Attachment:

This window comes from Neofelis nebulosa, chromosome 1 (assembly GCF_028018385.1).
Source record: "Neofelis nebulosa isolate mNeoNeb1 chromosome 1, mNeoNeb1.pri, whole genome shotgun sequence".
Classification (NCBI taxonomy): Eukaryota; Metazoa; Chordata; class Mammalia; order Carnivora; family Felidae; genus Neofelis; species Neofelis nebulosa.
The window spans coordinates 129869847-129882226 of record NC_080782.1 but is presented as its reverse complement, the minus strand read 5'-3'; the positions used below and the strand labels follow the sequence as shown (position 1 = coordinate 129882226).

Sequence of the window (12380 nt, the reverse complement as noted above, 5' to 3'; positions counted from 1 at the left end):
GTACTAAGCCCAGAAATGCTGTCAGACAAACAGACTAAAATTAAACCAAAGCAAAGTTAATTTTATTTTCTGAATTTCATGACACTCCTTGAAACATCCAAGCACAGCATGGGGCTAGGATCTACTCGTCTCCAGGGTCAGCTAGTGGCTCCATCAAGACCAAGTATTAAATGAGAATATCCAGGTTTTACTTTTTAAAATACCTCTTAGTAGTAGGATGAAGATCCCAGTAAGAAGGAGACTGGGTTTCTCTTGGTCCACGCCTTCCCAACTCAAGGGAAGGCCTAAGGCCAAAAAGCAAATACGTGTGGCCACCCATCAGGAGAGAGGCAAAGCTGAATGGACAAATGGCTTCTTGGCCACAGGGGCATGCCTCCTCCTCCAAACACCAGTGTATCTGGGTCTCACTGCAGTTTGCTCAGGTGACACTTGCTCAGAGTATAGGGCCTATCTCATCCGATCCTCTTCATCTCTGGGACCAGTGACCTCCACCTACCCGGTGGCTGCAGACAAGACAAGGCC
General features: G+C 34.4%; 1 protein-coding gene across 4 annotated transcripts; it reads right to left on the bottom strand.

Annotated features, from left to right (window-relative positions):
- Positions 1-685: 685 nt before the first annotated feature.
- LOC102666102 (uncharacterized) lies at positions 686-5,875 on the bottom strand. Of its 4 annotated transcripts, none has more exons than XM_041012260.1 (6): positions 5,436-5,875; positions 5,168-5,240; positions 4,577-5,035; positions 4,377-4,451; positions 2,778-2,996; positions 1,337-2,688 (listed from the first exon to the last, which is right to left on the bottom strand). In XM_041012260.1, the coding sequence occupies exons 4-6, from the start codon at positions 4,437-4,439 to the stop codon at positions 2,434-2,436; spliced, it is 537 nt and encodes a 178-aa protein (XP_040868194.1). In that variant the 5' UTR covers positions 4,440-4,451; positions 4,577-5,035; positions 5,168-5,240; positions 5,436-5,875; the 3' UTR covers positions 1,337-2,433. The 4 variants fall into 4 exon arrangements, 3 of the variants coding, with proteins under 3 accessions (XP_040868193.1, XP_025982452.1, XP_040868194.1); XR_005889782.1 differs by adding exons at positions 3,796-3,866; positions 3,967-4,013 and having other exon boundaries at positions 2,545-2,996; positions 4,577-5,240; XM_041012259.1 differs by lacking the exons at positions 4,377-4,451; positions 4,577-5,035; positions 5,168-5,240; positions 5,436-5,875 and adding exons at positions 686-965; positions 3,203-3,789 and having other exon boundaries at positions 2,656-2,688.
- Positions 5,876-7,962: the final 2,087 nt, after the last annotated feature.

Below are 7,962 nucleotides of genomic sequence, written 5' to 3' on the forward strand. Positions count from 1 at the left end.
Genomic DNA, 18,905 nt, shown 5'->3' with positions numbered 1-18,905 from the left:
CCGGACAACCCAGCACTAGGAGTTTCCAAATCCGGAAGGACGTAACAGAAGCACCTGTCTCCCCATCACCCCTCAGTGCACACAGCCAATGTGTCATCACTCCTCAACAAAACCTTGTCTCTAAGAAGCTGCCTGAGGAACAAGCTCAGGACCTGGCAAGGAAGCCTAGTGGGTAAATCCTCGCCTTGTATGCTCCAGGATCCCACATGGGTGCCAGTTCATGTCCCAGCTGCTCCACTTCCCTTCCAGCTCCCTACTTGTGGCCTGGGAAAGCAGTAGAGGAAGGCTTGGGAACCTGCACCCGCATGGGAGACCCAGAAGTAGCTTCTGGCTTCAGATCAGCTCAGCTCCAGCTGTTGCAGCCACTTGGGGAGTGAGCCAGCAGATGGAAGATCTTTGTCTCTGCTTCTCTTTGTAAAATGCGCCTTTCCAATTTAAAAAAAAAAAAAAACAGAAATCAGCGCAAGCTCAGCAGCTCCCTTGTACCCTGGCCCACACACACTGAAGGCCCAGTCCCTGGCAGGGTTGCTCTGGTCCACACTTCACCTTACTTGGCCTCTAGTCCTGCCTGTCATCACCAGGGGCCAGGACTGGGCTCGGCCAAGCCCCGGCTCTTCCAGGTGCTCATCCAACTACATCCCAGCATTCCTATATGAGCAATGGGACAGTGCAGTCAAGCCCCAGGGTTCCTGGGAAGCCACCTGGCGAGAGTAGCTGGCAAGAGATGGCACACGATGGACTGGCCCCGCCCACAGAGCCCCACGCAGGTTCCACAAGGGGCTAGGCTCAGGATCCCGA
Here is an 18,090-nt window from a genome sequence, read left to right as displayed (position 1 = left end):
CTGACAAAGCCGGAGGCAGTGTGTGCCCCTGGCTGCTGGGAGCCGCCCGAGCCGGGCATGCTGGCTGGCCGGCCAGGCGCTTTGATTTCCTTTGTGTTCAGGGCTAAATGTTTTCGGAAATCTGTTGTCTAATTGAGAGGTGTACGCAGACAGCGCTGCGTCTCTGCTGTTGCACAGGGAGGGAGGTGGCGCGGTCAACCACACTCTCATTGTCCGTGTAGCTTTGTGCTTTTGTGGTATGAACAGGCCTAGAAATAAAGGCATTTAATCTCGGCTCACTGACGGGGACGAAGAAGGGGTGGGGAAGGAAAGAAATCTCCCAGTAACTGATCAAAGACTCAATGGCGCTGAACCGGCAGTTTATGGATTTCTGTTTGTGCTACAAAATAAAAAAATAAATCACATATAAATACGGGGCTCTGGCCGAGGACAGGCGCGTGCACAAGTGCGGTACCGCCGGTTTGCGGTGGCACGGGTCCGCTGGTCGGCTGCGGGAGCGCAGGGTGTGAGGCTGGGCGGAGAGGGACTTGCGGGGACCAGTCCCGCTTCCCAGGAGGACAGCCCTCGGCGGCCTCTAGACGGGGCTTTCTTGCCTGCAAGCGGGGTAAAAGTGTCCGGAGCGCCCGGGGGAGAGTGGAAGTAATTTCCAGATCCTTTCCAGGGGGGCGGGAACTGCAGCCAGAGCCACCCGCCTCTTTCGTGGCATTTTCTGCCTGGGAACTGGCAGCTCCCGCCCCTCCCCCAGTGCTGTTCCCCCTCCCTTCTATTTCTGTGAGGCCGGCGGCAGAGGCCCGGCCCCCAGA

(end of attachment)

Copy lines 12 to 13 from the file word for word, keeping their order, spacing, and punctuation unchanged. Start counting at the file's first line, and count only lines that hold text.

Below are 7,962 nucleotides of genomic sequence, written 5' to 3' on the forward strand. Positions count from 1 at the left end.
Genomic DNA, 18,905 nt, shown 5'->3' with positions numbered 1-18,905 from the left: